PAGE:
Indus Waters Treaty: No change in Indian position

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New Delhi, March 24 (IANS) Even as a Pakistani minister said that India and Pakistan will hold talks in Washington next month over two disputed hydropower projects in the Indus Valley, a senior official said on Friday that there has been no change in the previous Indian position on the issue.

“Let me categorically tell you that there has been no change in the previous Indian position on any of the matters discussed at the (Permanent Indus Waters) Commission meeting (held in Islamabad),” External Affairs Ministry spokesperson Gopal Baglay said in his weekly media briefing here.

“At this stage, it would be premature to talk of hypothetical contingencies,” he said.

Ahead of the Commission meeting held in Islamabad on March 21 and 22, Pakistani Water and Power Minister Khawaja Mohammad Asif said that the two nations would hold three-day secretary-level talks on the Kishanganga and Ratle hydropower projects, under the aegis of the World Bank, in Washington from April 11.

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“The US has intervened at the highest level to help both countries resolve the issue. There will be secretary-level talks on the Ratle and Kishanganga hydropower projects in Washington on April 11, 12 and 13,” Mohammad Asif said at a press conference in Islamabad on Monday.

“We are happy that India has finally agreed to resume talks at the commission level. We welcome this decision and the visit of the Indian delegation,” he added.

The 10-member Indian delegation that visited Islamabad for the annual talks was led by Indus Water Commissioner P.K. Saxena.

The Commission, which is mandated to meet at least once every year, alternately in India and Pakistan, comprises Indus Commissioners from both sides and discusses technical matters related to implementation of the treaty.

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Pakistan has been protesting over the design and construction of two controversial projects – the 330 MW Kishanganga hydroelectric project and the 850 MW Ratle hydroelectric project – on the tributaries of the Indus in the Indian part of Jammu and Kashmir.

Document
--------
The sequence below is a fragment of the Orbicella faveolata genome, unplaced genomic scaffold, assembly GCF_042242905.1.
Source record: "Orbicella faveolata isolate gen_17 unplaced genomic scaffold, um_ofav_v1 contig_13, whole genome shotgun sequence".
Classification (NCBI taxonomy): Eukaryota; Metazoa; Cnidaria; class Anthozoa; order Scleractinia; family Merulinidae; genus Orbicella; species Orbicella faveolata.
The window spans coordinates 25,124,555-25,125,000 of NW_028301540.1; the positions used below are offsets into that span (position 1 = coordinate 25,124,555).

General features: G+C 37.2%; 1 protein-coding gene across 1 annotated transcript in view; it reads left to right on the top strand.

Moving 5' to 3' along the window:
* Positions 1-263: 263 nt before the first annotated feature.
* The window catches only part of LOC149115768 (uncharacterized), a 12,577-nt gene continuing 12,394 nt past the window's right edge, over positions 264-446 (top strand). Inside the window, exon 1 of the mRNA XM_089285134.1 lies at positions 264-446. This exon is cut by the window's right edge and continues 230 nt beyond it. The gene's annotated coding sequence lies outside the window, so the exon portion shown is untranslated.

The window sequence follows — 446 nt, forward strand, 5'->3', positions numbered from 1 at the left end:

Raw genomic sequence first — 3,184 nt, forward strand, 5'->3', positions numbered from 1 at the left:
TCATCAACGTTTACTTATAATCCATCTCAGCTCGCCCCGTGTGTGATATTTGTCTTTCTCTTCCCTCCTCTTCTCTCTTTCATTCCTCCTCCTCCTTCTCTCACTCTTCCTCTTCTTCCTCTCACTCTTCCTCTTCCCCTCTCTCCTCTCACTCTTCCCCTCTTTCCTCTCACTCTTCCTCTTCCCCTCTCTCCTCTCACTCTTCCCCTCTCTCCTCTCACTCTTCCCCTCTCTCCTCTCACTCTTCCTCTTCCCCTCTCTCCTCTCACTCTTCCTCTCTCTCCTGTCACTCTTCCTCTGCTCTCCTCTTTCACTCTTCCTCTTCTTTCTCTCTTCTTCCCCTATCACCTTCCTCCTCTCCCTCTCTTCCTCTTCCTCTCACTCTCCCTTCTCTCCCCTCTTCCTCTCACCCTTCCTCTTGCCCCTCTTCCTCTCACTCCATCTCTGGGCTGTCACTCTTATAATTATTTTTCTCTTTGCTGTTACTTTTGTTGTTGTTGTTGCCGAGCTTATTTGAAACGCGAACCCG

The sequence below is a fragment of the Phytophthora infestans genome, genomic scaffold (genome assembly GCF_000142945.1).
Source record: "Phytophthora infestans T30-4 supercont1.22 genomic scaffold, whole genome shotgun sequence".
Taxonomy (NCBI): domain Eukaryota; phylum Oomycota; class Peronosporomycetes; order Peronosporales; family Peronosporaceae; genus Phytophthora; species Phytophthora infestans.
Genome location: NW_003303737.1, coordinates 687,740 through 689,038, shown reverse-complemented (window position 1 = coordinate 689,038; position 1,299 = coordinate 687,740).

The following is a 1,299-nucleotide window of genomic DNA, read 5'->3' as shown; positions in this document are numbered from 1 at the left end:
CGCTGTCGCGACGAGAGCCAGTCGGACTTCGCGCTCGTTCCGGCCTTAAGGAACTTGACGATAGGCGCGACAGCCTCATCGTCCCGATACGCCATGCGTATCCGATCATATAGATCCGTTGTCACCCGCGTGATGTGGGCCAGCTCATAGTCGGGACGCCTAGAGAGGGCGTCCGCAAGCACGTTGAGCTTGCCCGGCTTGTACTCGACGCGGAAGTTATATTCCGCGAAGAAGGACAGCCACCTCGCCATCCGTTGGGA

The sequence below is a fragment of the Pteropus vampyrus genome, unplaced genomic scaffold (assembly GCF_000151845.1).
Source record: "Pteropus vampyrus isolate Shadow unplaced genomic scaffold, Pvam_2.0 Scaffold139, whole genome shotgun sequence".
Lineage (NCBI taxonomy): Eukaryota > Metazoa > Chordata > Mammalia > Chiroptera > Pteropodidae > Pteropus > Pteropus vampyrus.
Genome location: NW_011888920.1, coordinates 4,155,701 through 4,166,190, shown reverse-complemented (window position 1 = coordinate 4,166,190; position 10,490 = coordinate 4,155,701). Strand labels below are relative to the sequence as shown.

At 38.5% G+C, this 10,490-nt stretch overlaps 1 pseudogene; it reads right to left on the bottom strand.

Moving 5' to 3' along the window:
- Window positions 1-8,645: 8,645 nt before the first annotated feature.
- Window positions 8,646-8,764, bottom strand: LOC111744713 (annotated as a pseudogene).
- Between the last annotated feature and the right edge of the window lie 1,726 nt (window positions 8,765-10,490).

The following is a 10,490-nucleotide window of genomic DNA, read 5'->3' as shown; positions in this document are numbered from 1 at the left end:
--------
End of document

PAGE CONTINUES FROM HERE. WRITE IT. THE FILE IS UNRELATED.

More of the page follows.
The Indus Waters Treaty was signed in 1960 and involves six rivers: the Beas, Ravi, Sutlej, Indus, Chenab and Jhelum.

Brokered by the World Bank, the treaty gave the right to use waters of the first three rivers to India and of the other three rivers to Pakistan.

India has said it has the right under the treaty to set up hydropower plants on the tributaries of the rivers flowing through its territory. Pakistan fears this might reduce the water flow of the rivers into its territory.

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The treaty had come close to being jeopardised following the cross-border terror attack on September 18 last year on an army base at Uri in Jammu and Kashmir that claimed the lives of 19 Indian soldiers.

Blaming the Pakistan-based terror outfit Jaish-e-Mohammed for the attack, New Delhi said it would consider revisiting the Indus Waters Treaty, which has withstood three wars and is seen as one of the most successful international agreements.

Baglay said that so long as India was a party to the treaty, it is its legal obligation to attend the treaty-mandated meetings held at least once every financial year.

“The Commission is a bilateral body of engineers and technical experts. They had detailed technical discussions,” he said.

“Our team has since returned and the deliberations and discussions at the (Islamabad) meeting are being assessed.”



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